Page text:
Lewis’ artwork is a bit abstract and kind of rough sometimes. This is apparently by choice, though. There are a few examples throughout the anthology of smoother, more polished artwork, but it quickly reverts back to the rougher style. It’s an interesting choice, but it does make things difficult to follow sometimes, particularly in the stories with very little exposition, which are almost entirely driven by the artwork.
The trick in this situation is to keep the story simple and straightforward, allowing the art to speak for itself. This is done very well in the first story, "Arem." Arem Lightstorm is an intergalactic adventurer who seeks out strange things on distant planets, in order to post pictures of them on social media. It’s a fun concept, and once it’s established, you don’t really need to know much else. The images tell the story perfectly.
The second story, "Dream Skills," is a lot more complicated, making it kind of hard to follow in places. Guns have been rendered harmless by a mysterious force known as an “Aura Circle,” so now everyone fights with swords instead. The story runs across several installments, and the rules and backstory seem to shift a bit from one to the next. There are a whole lot of different things going on, and a lot of different characters who, due to the drawing style, look mostly alike. You can’t always tell what’s going on in this one, but… Hey, it has swords! Swords improve just about any story.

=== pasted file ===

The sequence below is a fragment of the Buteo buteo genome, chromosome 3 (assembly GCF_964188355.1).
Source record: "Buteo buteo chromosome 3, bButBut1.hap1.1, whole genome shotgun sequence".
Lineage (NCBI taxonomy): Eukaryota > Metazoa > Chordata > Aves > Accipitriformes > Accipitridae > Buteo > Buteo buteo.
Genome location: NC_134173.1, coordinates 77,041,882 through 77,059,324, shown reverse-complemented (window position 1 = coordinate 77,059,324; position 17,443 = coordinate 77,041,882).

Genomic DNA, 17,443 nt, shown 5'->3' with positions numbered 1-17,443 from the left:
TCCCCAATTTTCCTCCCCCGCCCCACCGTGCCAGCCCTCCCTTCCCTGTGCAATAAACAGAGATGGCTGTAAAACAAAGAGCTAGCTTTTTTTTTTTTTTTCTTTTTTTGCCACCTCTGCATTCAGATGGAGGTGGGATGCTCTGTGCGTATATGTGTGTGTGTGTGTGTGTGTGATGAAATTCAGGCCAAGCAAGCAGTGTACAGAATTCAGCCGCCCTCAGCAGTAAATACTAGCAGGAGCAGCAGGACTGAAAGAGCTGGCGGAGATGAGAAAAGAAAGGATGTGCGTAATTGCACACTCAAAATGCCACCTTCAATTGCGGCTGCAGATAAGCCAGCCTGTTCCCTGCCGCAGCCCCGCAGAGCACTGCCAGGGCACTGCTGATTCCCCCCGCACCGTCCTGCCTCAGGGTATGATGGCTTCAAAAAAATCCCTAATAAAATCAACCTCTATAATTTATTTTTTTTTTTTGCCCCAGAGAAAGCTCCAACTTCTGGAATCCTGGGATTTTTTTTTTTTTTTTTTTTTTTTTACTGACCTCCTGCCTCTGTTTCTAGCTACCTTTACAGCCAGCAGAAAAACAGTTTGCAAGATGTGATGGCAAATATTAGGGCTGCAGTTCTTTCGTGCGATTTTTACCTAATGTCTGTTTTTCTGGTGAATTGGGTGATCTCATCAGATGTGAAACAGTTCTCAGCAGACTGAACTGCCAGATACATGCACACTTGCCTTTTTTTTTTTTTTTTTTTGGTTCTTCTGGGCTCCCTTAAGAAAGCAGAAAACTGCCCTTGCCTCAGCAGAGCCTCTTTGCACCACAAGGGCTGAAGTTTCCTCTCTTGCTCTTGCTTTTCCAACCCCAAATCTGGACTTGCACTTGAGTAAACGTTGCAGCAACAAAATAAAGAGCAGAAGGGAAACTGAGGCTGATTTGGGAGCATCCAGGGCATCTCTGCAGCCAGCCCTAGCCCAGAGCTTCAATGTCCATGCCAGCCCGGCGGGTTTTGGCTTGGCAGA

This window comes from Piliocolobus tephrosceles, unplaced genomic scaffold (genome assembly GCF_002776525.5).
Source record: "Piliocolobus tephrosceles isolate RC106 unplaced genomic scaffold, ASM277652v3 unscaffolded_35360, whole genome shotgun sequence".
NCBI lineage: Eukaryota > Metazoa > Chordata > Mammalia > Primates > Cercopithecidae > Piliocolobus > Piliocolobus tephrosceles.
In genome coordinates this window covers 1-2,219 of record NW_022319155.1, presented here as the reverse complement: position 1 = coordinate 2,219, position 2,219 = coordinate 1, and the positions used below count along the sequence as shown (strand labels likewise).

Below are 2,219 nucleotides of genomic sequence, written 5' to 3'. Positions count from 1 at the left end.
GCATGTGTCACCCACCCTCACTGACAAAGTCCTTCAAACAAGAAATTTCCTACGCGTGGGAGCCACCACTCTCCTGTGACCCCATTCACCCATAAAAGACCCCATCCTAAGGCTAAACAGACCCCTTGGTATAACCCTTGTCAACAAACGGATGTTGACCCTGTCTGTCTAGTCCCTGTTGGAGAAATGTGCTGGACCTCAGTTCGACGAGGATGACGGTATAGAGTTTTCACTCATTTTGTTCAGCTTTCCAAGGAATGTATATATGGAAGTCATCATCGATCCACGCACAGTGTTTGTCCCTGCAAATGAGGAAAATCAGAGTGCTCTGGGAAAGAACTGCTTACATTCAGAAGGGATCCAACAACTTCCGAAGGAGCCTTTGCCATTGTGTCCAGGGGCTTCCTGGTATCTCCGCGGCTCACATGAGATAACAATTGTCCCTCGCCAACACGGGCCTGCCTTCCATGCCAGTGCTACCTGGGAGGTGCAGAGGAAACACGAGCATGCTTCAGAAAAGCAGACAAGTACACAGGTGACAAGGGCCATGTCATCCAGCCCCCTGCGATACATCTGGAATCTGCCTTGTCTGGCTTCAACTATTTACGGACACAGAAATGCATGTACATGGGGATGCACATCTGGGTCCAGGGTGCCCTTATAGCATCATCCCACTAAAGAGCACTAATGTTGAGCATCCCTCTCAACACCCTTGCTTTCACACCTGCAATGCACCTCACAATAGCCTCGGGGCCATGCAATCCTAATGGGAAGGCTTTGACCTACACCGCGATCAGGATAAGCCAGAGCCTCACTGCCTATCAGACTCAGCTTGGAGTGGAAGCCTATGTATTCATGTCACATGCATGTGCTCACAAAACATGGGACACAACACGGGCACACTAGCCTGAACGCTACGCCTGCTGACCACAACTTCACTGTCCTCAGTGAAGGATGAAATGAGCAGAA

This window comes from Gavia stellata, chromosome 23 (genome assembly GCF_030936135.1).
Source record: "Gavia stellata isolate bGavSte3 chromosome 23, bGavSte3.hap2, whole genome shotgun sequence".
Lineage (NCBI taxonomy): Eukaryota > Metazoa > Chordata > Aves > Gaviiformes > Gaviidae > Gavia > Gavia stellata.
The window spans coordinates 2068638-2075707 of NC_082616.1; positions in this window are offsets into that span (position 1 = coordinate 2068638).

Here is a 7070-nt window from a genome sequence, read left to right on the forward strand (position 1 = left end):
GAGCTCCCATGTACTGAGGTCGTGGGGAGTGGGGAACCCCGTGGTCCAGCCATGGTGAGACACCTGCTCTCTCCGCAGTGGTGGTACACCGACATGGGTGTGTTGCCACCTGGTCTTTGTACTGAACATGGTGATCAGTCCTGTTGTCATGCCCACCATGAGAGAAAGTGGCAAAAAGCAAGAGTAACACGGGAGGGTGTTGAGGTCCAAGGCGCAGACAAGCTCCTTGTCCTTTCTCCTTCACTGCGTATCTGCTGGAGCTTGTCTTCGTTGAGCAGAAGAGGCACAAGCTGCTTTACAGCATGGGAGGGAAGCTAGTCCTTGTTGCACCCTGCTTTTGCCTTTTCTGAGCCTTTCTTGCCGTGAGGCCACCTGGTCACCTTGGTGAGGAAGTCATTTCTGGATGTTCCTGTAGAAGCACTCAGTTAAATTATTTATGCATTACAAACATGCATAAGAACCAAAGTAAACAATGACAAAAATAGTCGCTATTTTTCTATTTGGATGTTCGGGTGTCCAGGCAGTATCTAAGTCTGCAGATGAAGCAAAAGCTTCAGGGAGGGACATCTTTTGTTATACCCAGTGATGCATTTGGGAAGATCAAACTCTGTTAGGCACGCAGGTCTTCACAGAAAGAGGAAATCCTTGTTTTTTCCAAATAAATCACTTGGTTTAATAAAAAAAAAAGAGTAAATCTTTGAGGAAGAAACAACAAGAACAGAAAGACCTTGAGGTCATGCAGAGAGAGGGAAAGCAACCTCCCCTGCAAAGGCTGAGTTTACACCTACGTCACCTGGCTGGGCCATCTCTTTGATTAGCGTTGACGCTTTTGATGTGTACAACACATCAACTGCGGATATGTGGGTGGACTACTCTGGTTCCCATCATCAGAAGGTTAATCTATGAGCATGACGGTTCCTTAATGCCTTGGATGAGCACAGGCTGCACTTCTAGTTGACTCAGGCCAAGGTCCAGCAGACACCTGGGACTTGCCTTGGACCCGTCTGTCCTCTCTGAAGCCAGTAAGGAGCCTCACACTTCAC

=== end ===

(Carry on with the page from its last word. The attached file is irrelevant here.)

Some of the stories are definitely better than others. In one called "Bat Rider," I’m not really sure at all what’s going on. Another one called "Layered Jacket" is very bizarre but actually a lot of fun once you get into it. A man named LJ has a jacket from which he can pull anything he can imagine. What he imagines and how he uses it is what makes the story so bizarre—and so entertaining.
There are also a couple of short, one-off stories, which Lewis calls “Comix Bursts.” My favorite of these is one called "Seedless" which is strange, thoughtful, and oddly charming. It has probably the crudest drawing in the anthology, but it’s also one of the best parts.
This comic probably isn’t for everyone, but there’s definitely a lot to like about it. If you don’t mind a little surrealism and want to take a look inside writer/creator Corey Lewis’ strange, somewhat scattered, but very talented mind, then you might want to check out Sun Bakery: Fresh Collection from Image Comics.